The thing is…I've only had it for four years and it's been on its way out for half of those four.
It seems as if I grew up in a world with different standards. The thought of a piece of machinery you paid $2,500 for with all the bells and whistles dying within a few years wouldn’t be acceptable…it’s absurd and yet we've all been brainwashed into thinking it’s not.
Manufacturers and reviewers alike are both to blame for creating such a consumable world where we're constantly shelling out more money for more reliable hardware, which it should have been reliable in the first place.
My refrigerator didn't cost that much nor did the stove in my kitchen and yet both have been purring along for more than a decade. I paid $300 for a car once that lasted longer than my laptops do today and it’s likely that some old guy somewhere in Maine probably is still using it for trips to the grocery store.
When someone sees my two year old iPhone, they look at me as if I'm as outdated as the guy who’s driving that old Oldsmobile. A few friends are trying to get me to upgrade my four year old 24 inch Samsung flat screen monitor when it works perfectly fine.
Call it old fashioned wisdom of sorts, or just common sense, but who said, "if it works, don't mess with it?" Oh yeah, that was my grandfather, not Winston Churchill or Steve Jobs.
When I ask "why upgrade?" I'm told there's better pixels, faster speeds or I’m bound to have compatibility issues.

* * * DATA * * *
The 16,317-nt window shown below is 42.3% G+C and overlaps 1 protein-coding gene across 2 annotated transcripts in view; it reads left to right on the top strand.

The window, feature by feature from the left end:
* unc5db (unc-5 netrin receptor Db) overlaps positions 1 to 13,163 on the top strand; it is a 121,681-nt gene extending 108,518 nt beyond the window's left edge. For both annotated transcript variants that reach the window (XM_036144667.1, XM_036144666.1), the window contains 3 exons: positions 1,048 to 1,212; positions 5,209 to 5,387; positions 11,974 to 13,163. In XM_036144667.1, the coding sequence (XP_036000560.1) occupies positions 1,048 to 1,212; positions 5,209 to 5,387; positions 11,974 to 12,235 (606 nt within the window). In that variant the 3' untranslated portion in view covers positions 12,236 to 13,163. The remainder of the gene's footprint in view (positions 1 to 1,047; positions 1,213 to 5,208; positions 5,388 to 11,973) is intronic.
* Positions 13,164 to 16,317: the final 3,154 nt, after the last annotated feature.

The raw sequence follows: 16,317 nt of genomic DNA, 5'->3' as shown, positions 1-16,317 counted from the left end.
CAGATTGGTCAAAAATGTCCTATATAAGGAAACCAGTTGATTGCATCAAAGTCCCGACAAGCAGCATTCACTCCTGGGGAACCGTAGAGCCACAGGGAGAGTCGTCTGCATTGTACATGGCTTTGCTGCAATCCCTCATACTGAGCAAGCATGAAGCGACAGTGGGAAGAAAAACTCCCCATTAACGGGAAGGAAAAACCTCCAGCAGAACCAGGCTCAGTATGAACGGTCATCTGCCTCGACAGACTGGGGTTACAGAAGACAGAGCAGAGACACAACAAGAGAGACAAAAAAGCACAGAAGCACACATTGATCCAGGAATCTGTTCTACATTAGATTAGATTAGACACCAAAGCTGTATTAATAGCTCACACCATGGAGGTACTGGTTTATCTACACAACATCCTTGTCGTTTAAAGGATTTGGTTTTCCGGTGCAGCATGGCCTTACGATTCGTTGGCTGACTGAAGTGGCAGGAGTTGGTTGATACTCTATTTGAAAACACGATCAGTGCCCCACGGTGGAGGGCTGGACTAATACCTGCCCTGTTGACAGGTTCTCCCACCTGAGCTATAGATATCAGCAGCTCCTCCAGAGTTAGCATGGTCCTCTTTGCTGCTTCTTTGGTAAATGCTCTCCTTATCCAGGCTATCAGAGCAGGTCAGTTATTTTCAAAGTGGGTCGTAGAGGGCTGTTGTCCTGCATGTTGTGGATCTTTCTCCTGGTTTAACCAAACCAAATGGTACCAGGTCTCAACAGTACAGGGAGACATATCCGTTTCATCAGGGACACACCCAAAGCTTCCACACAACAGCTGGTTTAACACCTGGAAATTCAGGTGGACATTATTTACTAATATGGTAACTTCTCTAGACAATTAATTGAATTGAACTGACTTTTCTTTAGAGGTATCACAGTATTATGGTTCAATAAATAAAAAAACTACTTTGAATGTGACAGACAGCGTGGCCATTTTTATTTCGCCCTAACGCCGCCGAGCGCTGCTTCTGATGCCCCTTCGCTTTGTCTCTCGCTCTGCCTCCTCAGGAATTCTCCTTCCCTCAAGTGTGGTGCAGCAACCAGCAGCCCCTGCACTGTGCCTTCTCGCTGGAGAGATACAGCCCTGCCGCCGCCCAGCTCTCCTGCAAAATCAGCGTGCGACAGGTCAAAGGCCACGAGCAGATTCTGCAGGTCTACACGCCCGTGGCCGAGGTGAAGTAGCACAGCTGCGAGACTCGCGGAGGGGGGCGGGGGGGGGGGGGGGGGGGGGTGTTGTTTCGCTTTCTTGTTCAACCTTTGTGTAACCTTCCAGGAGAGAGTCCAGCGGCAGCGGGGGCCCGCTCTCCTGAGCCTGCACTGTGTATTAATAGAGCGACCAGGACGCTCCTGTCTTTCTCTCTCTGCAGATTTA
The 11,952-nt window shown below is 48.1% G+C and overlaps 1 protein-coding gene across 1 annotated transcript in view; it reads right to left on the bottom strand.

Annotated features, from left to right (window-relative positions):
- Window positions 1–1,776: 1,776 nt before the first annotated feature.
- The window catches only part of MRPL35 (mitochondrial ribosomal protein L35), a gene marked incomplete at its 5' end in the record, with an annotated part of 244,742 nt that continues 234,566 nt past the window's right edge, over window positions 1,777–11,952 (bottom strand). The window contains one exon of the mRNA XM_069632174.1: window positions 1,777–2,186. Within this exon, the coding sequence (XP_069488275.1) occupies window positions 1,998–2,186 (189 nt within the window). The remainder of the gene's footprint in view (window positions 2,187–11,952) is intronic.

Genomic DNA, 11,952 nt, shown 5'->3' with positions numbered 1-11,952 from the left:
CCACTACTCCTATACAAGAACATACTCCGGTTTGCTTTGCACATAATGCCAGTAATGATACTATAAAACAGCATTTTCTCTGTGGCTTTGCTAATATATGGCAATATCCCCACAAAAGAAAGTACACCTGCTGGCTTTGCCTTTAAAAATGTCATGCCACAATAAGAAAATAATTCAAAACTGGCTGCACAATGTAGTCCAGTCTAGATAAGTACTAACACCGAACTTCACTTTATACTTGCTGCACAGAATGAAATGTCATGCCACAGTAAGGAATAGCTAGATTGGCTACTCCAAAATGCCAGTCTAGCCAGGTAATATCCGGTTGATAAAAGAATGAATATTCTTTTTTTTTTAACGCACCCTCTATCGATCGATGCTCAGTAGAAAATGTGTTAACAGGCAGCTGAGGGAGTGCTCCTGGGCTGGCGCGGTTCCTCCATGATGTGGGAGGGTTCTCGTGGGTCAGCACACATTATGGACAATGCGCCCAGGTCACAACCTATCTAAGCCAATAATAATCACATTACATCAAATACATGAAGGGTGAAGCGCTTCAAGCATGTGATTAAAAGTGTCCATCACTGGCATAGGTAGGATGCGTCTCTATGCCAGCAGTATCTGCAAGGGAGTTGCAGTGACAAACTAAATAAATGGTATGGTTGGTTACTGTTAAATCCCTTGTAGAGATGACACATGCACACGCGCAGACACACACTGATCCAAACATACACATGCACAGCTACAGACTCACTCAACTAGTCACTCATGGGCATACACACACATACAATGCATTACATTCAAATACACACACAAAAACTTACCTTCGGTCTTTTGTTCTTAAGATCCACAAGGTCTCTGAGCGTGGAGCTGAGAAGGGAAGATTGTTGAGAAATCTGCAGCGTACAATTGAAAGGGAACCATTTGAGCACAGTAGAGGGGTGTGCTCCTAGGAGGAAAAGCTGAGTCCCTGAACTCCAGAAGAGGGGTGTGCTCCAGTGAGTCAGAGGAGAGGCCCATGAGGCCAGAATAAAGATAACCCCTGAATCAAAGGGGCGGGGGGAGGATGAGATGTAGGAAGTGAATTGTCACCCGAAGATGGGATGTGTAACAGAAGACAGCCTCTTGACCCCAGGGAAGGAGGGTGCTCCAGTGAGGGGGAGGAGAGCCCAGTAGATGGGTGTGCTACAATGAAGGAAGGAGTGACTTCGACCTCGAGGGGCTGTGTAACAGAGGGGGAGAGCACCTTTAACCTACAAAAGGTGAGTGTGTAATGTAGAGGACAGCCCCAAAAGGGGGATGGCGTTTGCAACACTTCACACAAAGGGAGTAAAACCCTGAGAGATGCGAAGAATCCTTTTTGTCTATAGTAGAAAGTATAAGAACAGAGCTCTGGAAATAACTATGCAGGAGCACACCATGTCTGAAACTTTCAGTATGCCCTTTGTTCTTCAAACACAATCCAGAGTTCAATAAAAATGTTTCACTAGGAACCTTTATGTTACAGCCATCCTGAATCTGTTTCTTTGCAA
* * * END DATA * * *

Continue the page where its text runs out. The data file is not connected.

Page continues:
While Windows 8 is now available, consumers are forced to pay an extra $100 for Windows 7, now outdated. It's the exponential growth thing haunting my every day, the pressure of keeping up with the speed at which technology is accelerating not to mention the pressure we all have financially of trying to keep up with it all too.
Silicon Valley tells me to ‘get over it,’ and just upgrade, but Silicon Valley doesn’t live in the real world where salaries are one fifth of what they are elsewhere in the country and that’s if you aren’t one of the 20 something year olds who made an exit from a not so innovative of an app that got sold to someone with more money than brains.
eMarketer made a 2012 tablet sales prediction of 81.3 million tablets, up from 15.7 million in 2011, and Gartner estimates that sales will multiply to 54.8 million in 2011 and more than 208 million by 2014.
Forrester Research numbers have laptop sales continuing to grow from 26.4 million in 2010 to 38.9 million in 2015, however, while desktop PC sales will decline from 20.5 million in 2010 to 18.2 million in 2015. Mobile is hot and we’re all moving to smaller form factors – the trends make sense.
Take a look at research firm Canalys figures: they have vendor shipments of smartphones close to 489 million smartphones in 2011, compared to 415 million PCs. Smartphone shipments increased by 63% over the previous year, compared to 15% growth in PC shipments.
While mobile will win at the end of the day, the need for laptops and in some cases desktops isn’t going away tomorrow, although some will argue they can do nearly everything they need to on their iPad. While I use one, particularly when I travel, my efficiency on the thing is less than half what it is on a power laptop, even my poor dying Lenovo.
While many of my laptops over a decade have died a slow horrible death, some of them still turn on…..they’re just not usable. As I took a hardware account, I was shocked by the list, although I suppose I shouldn’t have been! Two HPs, a mini HP, a baby MSI wind notebook I bought for a trip to Africa, a Toshiba, an Acer, two IBM/Lenovos and a partridge in a pear tree.
The power chords are out of control because none of them are compatible with each other, even the ones made by the same manufacturer. The result? A digital me and a digital life that doesn’t make things more efficient and yet productivity is the #1 thing I need these devices to deliver me and my business.